Remember that you have a mythical $100 with which to wager on the race, and the entrant with the highest money total will receive a "Monthly Enhanced 60-Card Past Performance Plan."   Anyone going over the $100 limit will be disqualified.  In the event of a tie, the earliest post gets first preference. 

I know that there is a time issue for some of you, but let's remember why we began the HandiGambling races in the first place.  The goal was to share ideas on why we like these horses, and why we're betting them the way we are.  I'm not asking for a novel, but if you could spare a sentence or two outlining your handicapping angles, and thought process about wagering, it would be appreciated.

Here are the past performances:

Download HandiGambling 132


in your derby review of the contenders mie the bird had the highest doage index of any horse. also with Birdstone in the pedigree he is bred for stamina.

Which pretty much tells you all you need to know about the relevancy of the Dosage system.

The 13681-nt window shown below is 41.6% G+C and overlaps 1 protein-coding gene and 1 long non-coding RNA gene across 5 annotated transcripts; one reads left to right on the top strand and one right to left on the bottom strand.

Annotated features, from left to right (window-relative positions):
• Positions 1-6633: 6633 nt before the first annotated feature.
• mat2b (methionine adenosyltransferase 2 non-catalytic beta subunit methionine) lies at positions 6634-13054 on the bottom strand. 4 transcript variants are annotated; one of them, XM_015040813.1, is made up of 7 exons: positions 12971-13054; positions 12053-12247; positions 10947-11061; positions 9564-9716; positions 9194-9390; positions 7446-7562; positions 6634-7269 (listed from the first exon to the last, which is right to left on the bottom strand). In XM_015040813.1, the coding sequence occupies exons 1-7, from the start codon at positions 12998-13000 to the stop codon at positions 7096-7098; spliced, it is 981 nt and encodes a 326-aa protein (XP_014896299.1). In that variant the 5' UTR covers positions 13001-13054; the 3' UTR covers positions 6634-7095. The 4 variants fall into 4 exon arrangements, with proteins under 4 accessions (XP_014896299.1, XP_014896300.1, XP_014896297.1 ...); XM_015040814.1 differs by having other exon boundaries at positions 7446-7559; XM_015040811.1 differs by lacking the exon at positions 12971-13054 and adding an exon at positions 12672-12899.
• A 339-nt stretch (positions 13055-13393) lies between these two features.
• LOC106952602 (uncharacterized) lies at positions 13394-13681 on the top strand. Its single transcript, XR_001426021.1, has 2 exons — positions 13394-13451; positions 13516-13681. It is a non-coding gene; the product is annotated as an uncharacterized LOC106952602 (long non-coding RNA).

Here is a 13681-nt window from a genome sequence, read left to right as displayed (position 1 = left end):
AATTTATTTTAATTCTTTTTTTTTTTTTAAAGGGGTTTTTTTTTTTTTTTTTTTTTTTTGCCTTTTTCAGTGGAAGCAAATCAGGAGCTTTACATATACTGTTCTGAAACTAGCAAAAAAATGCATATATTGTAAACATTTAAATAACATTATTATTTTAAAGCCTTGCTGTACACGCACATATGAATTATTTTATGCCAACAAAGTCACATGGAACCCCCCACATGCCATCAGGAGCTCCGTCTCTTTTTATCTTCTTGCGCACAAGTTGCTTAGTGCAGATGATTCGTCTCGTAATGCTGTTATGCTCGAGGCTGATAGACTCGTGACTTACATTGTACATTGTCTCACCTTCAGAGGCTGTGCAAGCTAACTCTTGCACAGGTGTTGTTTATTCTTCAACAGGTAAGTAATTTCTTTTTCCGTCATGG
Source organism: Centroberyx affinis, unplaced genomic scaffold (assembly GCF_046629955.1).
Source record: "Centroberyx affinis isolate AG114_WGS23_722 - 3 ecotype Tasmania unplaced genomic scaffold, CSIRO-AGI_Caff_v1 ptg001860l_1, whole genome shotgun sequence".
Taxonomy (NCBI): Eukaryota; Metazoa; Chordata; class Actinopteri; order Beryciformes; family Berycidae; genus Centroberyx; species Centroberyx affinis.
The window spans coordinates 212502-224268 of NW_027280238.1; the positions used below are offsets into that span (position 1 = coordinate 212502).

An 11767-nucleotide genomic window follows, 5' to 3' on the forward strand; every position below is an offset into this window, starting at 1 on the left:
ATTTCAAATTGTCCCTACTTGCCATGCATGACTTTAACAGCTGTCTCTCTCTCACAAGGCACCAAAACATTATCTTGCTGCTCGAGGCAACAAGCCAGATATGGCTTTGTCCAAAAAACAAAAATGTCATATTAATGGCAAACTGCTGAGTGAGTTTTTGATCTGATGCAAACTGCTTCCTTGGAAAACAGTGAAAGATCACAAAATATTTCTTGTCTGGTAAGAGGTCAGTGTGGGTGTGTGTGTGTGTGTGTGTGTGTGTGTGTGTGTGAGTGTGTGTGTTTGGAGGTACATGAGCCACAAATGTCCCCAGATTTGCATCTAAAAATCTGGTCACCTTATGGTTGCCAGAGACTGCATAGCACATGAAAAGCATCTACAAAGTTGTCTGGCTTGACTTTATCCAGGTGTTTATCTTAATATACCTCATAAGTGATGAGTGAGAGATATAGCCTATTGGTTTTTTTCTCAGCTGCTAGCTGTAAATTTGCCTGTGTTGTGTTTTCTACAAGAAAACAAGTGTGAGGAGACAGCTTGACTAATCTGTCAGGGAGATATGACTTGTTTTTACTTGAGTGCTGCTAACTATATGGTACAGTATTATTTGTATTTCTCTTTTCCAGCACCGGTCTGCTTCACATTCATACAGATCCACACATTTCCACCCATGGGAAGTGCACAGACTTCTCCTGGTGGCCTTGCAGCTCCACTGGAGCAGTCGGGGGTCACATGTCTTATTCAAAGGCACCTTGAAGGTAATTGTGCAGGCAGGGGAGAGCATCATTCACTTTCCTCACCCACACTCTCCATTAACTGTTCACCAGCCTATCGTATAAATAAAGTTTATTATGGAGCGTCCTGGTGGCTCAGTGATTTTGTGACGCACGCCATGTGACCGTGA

Looking at the '93 version brought up one of the best horses ever to race at Remington - Brother Brown. Any chance you can post his lifetime PP's?

Here they are:

Download Brother Brown


I wondered if you had any thoughts on the proposed theory that training at altitude may have had an effect on the winner? Of all the nefarious wrongdoing suggestions and BSF conspiracy theories - this seems a possible valid hypothesis for unexpected, greater than could be believed improvement.

I guess it's possible, but I have no idea whether the altitude contributed to Mine That Bird's unlikely Derby win.  Should we upgrade the chances of all horses leaving Sunland Park due to the altitude?  There just isn't any way to corroborate the data. 


Dan or any other Formblogger owner/trainer,
In that HandiGambling race (CD9 tomorrow), #10 Monk was claimed from Billy Hays & Joe Woodard by Melvin Hurt & Ivan Vazquez in the 3rd race @ BEU on Feb21. However, when he returns next-out in the 12th race @ RD, his owner and trainer are once again Billy Hays & Joe Woodard. What happened? Was the claim canceled? If so, how often does that occur?

Either the claim was canceled or the previous connections simply bought the horse back privately.  I've seen a few example of this happening in the past.  Maybe Monk is the stable pet!


In fact, Dan, if you could post Sarava's lifetime PP's, that would answer the question. 
Dick W

Here they are:

Download Sarava


Dan, could we see Wishingmakesitso's PP's, so i can pin down roughly when my love for this game started. Thank you

Here they are:

Download Wishing


Back tomorrow with some HandiGambling opinions.


Take care,